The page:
Genetic toxicology is an area of scientific research which is receiving increasing attention. The increasing number of regulations regarding environmental mutagens and carcinogens has stimulated the development of numerous short-term screening test systems capable of detecting these substances. The sister chromatid exchange (SCE) test has become a popular test method both in vitro and in vivo, particularly because of its high sensitivity and relatively simple methodology. SCEs involve the symmetrical exchange of deoxyribonucleic acid (DNA) segments between homologous chromatids which can be readily visualized in appropriately treated and stained metaphase chromosomes. Though the precise mechanism or mechanisms remain unknown, SCE correlates well with, and may be predictive of, genetic damage.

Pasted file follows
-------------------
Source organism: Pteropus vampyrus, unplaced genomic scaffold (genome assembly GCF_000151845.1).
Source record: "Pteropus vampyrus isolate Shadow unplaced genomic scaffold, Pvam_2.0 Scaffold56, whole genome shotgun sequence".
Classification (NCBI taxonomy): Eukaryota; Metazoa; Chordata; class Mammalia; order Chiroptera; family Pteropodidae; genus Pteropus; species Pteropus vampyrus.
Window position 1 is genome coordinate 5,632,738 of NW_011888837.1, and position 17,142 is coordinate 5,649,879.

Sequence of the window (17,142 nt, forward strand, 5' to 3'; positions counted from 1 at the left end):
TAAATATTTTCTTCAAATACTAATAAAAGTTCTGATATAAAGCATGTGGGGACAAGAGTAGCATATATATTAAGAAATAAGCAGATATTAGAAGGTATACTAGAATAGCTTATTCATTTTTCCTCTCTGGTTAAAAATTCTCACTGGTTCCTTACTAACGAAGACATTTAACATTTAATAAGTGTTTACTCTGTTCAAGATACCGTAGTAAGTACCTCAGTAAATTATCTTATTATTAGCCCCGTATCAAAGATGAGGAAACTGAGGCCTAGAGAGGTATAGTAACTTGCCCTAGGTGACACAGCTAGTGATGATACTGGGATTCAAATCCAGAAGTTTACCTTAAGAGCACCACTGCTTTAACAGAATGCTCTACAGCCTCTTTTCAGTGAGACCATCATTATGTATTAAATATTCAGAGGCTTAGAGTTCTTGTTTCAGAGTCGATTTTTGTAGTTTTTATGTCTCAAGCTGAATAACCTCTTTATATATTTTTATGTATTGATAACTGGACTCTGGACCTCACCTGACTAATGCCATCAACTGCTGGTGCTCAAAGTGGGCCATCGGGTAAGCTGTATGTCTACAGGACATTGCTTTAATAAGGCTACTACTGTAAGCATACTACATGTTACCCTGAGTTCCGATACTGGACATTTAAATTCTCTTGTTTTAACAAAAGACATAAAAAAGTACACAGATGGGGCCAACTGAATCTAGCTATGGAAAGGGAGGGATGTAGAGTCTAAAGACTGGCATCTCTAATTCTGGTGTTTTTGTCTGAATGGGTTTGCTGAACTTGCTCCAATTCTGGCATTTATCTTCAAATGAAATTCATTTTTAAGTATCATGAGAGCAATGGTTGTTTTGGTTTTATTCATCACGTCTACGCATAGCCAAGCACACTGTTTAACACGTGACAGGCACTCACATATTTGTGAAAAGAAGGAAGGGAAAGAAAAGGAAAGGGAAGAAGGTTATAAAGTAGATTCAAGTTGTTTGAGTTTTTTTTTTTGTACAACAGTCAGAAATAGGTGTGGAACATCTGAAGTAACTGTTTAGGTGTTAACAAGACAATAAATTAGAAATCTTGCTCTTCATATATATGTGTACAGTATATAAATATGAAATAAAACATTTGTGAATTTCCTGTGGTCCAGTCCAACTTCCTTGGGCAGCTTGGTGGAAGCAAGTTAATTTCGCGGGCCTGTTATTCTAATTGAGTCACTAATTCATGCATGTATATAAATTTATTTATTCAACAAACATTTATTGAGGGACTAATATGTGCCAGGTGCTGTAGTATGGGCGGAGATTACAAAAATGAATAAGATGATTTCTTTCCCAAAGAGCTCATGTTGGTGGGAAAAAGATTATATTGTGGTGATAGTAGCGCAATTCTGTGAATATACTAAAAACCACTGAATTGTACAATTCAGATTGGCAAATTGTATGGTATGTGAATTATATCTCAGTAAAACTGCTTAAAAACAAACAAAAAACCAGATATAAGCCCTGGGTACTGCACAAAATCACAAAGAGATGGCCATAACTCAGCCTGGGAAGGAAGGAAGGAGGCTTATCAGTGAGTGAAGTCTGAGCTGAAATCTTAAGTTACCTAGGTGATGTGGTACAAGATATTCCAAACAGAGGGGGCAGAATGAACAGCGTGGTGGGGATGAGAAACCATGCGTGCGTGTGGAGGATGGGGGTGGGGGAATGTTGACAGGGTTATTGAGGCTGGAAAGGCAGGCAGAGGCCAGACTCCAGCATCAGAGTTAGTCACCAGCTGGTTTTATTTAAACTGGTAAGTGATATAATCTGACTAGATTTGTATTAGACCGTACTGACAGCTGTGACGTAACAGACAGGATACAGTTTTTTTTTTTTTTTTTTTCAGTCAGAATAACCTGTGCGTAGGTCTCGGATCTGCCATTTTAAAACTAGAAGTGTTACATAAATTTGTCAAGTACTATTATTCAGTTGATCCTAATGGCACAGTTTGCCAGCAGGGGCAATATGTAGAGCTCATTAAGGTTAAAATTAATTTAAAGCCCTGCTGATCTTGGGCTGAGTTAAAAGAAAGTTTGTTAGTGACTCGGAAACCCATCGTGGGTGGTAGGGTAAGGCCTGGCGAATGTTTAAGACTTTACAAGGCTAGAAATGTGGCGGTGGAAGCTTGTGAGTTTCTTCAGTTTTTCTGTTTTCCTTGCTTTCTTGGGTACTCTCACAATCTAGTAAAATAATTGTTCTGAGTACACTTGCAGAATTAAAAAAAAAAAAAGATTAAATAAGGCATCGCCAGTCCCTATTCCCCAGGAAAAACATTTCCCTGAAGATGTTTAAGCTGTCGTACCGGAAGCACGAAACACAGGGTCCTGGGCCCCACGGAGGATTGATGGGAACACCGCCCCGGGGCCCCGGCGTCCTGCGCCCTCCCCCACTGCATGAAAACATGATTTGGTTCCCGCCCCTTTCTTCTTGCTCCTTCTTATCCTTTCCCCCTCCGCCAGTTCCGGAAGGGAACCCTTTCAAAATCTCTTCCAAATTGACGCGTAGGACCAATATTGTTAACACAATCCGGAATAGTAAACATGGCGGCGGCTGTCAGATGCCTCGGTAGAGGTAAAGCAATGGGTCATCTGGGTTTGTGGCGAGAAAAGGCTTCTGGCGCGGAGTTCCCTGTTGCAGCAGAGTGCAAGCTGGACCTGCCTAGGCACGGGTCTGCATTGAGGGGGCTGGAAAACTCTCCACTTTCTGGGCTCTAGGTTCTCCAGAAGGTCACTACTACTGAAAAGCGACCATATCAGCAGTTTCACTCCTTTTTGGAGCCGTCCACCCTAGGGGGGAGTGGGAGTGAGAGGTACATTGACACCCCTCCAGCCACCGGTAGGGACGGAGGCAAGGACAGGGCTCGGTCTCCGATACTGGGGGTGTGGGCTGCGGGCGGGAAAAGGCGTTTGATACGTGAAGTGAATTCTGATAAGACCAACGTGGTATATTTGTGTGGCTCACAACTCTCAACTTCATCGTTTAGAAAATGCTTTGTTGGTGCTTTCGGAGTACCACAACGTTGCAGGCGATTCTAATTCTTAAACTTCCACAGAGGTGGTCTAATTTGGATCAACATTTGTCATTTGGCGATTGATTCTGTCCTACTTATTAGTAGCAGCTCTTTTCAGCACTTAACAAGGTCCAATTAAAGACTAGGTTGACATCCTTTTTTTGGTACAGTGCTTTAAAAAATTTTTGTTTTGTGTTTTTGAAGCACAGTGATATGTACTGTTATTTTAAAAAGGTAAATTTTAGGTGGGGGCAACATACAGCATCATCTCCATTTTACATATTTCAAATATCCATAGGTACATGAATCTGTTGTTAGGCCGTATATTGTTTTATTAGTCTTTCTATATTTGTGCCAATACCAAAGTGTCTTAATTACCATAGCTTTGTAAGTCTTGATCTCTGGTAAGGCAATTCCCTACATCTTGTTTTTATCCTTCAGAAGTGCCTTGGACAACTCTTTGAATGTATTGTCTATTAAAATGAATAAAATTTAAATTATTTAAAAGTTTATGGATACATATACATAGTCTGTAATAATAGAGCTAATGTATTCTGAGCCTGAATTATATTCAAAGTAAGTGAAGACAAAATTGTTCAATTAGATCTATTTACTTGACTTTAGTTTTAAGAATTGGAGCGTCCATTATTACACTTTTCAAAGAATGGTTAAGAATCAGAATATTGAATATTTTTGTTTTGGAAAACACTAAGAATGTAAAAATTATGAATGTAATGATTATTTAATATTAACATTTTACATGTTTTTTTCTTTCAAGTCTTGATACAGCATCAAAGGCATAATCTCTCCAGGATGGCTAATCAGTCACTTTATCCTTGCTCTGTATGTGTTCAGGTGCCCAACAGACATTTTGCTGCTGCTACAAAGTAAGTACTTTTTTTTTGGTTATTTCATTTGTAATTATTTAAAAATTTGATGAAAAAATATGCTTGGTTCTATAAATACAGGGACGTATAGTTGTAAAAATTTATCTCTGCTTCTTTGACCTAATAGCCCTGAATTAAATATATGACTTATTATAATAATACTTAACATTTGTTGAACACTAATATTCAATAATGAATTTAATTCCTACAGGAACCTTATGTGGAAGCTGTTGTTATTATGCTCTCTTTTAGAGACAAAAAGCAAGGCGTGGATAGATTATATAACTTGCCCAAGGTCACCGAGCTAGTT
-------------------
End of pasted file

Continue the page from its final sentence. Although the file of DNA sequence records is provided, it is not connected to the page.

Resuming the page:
The experiments reported here were designed to evaluate the use of the central mudminnow (Umbra limi) in an in vivo SCE screening test. The mudminnow's karyotype facilitates its use in the SCE test. Four known mutagens were tested: two direct acting—methyl methanesulfonate (MMS), and N-methyl-N′-nitro-N-nitrosoguanidine (MNNG)—and two indirect acting—cyclophosphamide (CP) and dimethylnitrosamine (DMN). Intraperitoneal injection of each compound produced a dose-dependent increase over control frequencies of SCEs in intestinal metaphase chromosomes. The sensitivity and efficiency of the mudminnow SCE test were confirmed and the results compared with those from other commonly used mutagenesis assays. Application of these procedures to other aquatic organisms having a broader toxicological data base should facilitate the development of a model aquatic system that is useful for studying the potential for genetic damage along with other acute and chronic effects.